Sliabh Liag Distillers (pronounced ‘sleeve league’) plans to raise €2 million in crowdfunding as part of a new equity round in a bid to further the reach of its Irish whiskey. On 20 June its Crowdcube campaign launches and will run for four weeks, inviting investors to revitalise peated Irish whiskey and to help boost production capacity as demand for Irish spirits explodes. The whiskey category alone is expected to double to almost 25 million 9L cases by the end of the decade, according to an international trade report from 2021, while sales volumes for all the Sliabh Liag Distillers’ brands – Silkie Irish Whiskeys, An Dúlamán Gin, and Assaranca Vodka – grew by 166% across the same year. It’s not the first time the brand has sought fundraising, with major investment from one of Europe’s most successful food and beverage crowdfunds of 2020 helping to build the Ardara Distillery. Since then, as the first legal distiller in Ireland’s north-west for 175 years, the company has increased its global footprint to 40 countries, including the launch of its Legendary Silkie range in 41 states across the USA. The investment will see its newly-built Ardara Distillery move to 24/7 production and increase output from 440,000 litres to 600,000 litres per annum. It’s all a sign that Irish whiskey continues to thrive and we couldn’t be happier, and we’re very excited by Sliabh Liag’s aim is to make Donegal to Irish whiskey what Islay is to Scotch. 

Royal Salute

Of course these guys would celebrate the Jubilee in style

Royal Salute releases Platinum Jubilee Edition 

If you thought Royal Salute was done for the year with its 26 Year Old Scottish Oak edition, think again. For the Platinum Jubilee, the blended Scotch whisky brand kept it pretty low-key, and only took over the Tower of London for dinner, drinks, and the launch of its Platinum Jubilee Edition whisky. No biggie, right? The whisky itself is inspired by seven brooches from the Queen’s seven decades on the throne, the designs of which have been engraved on seven different decanters and box designs, with a colour palette a nod to her famous wardrobe. The well-aged blend is crafted from seven different distilleries too, a few of them now silent, such as Caperdonich, Lochside, and Inverleven, finished for over two years in ex-tawny Port casks (a wine served during a Coronation Banquet in 1953). Of course, a whisky of this calibre is housed in a hand-blown Dartington crystal decanter, of which there are only 147, each retailing at $20,000 USD (around £16,000). Master blender Sandy Hyslop said: “It is an honour to have had a role to play in this piece of history; a task that has allowed us to release a prestigious whisky that also acts as a precious collector’s item for whisky lovers to cherish.” A whisky for a supremely special occasion – if anyone ever cracks a bottle of it open, that is.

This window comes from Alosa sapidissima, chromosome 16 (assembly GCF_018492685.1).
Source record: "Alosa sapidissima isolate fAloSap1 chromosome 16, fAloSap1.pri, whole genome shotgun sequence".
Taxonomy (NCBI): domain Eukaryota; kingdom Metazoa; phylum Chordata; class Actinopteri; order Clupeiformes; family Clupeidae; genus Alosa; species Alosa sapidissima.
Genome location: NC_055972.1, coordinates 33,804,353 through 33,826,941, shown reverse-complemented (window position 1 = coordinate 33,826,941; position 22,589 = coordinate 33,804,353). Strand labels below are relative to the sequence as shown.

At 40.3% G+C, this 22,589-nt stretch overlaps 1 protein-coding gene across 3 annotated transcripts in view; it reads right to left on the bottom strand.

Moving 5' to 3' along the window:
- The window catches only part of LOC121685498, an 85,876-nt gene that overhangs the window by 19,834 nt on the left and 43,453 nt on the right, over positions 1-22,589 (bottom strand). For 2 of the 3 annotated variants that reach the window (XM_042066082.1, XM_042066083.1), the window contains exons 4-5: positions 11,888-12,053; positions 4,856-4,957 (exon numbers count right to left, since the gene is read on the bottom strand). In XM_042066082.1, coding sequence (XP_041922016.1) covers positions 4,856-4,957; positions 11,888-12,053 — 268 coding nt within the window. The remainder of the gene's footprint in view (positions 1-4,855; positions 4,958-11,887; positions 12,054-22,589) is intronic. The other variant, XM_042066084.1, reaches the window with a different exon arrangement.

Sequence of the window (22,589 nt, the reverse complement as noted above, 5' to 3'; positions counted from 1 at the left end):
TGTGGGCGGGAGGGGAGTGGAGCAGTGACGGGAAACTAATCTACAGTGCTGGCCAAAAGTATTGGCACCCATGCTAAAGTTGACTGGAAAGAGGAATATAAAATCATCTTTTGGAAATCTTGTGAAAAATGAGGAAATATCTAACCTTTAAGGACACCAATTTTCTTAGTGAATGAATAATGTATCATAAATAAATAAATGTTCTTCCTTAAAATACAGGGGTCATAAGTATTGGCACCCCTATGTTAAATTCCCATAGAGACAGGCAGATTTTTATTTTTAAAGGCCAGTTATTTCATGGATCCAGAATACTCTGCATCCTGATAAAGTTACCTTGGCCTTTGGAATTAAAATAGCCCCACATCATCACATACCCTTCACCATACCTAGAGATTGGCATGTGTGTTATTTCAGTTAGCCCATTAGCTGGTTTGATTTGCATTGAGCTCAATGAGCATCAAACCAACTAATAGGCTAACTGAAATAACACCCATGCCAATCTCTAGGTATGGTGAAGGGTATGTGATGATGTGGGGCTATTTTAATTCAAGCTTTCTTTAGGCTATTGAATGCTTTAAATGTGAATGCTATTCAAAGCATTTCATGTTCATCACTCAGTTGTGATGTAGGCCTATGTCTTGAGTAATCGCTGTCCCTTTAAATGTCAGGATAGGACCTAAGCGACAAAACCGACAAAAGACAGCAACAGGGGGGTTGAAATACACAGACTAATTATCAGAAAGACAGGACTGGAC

Prima and Ultima

As usual, this looks insane

Diageo’s third Prima & Ultima series to feature Port Ellen and Brora

The third iteration of the Prima & Ultima series of single malts is here as Diageo has opened registration for the bottlings, which are drawn from casks that are the first or last of their kind. It includes bottles from both Port Ellen and Brora, a first for Prima & Ultima, but an appropriate inclusion as the eight bottlings were chosen by Dr Craig Wilson, who played a key role in the restoration of the Brora spirit and oversees new releases from Port Ellen. He says he selected the last ever Port Ellen 1980 cask as it’s the Queen’s Platinum Jubilee and Her Majesty visited the distillery’s maltings back then. The Brora bottling is taken from the last ever 1981 cask, so it’s also extremely rare, while the range will feature a 1987 vintage of The Singleton of Glen Ord, the first and only one to be released from the brand’s remaining casks. Other additions to the line include a bottle from the last Talisker casks from 1984, a 28-year-old Lagavulin, the oldest casks of Cragganmore in the reserves, and the debut appearance from Royal Lochnagar and Mannachmore. Whisky collectors can register their interest online until 30 June at www.theprimaandultimacollection.com

Irish whiskey

It’s fitting that Irish whiskey would be the most green, right?

Ireland aims to have world’s most sustainable whiskey distilleries